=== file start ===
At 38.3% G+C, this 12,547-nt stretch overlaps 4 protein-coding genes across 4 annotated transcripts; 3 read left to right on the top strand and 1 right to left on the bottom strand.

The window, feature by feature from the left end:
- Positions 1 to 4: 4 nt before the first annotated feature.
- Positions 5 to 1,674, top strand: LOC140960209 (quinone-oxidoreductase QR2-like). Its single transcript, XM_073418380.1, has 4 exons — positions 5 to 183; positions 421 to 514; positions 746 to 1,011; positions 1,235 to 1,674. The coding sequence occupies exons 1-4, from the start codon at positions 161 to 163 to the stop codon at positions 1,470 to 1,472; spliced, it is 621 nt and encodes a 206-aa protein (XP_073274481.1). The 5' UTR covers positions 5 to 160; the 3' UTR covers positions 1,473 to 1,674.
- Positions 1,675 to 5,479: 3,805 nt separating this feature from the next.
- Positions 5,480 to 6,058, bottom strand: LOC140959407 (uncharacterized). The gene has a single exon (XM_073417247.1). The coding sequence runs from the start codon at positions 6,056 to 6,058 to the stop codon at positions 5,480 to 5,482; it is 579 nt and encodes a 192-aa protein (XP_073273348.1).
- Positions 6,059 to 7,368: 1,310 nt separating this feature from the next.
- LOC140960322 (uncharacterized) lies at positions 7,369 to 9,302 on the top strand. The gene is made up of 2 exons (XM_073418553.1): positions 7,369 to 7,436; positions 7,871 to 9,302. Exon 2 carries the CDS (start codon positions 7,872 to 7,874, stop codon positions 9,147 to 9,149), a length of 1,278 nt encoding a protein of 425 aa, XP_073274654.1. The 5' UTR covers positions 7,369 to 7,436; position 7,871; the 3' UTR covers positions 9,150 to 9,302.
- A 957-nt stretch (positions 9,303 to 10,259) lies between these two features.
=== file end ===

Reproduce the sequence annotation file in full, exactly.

At 38.3% G+C, this 12,547-nt stretch overlaps 4 protein-coding genes across 4 annotated transcripts; 3 read left to right on the top strand and 1 right to left on the bottom strand.

The window, feature by feature from the left end:
- Positions 1 to 4: 4 nt before the first annotated feature.
- Positions 5 to 1,674, top strand: LOC140960209 (quinone-oxidoreductase QR2-like). Its single transcript, XM_073418380.1, has 4 exons — positions 5 to 183; positions 421 to 514; positions 746 to 1,011; positions 1,235 to 1,674. The coding sequence occupies exons 1-4, from the start codon at positions 161 to 163 to the stop codon at positions 1,470 to 1,472; spliced, it is 621 nt and encodes a 206-aa protein (XP_073274481.1). The 5' UTR covers positions 5 to 160; the 3' UTR covers positions 1,473 to 1,674.
- Positions 1,675 to 5,479: 3,805 nt separating this feature from the next.
- Positions 5,480 to 6,058, bottom strand: LOC140959407 (uncharacterized). The gene has a single exon (XM_073417247.1). The coding sequence runs from the start codon at positions 6,056 to 6,058 to the stop codon at positions 5,480 to 5,482; it is 579 nt and encodes a 192-aa protein (XP_073273348.1).
- Positions 6,059 to 7,368: 1,310 nt separating this feature from the next.
- LOC140960322 (uncharacterized) lies at positions 7,369 to 9,302 on the top strand. The gene is made up of 2 exons (XM_073418553.1): positions 7,369 to 7,436; positions 7,871 to 9,302. Exon 2 carries the CDS (start codon positions 7,872 to 7,874, stop codon positions 9,147 to 9,149), a length of 1,278 nt encoding a protein of 425 aa, XP_073274654.1. The 5' UTR covers positions 7,369 to 7,436; position 7,871; the 3' UTR covers positions 9,150 to 9,302.
- A 957-nt stretch (positions 9,303 to 10,259) lies between these two features.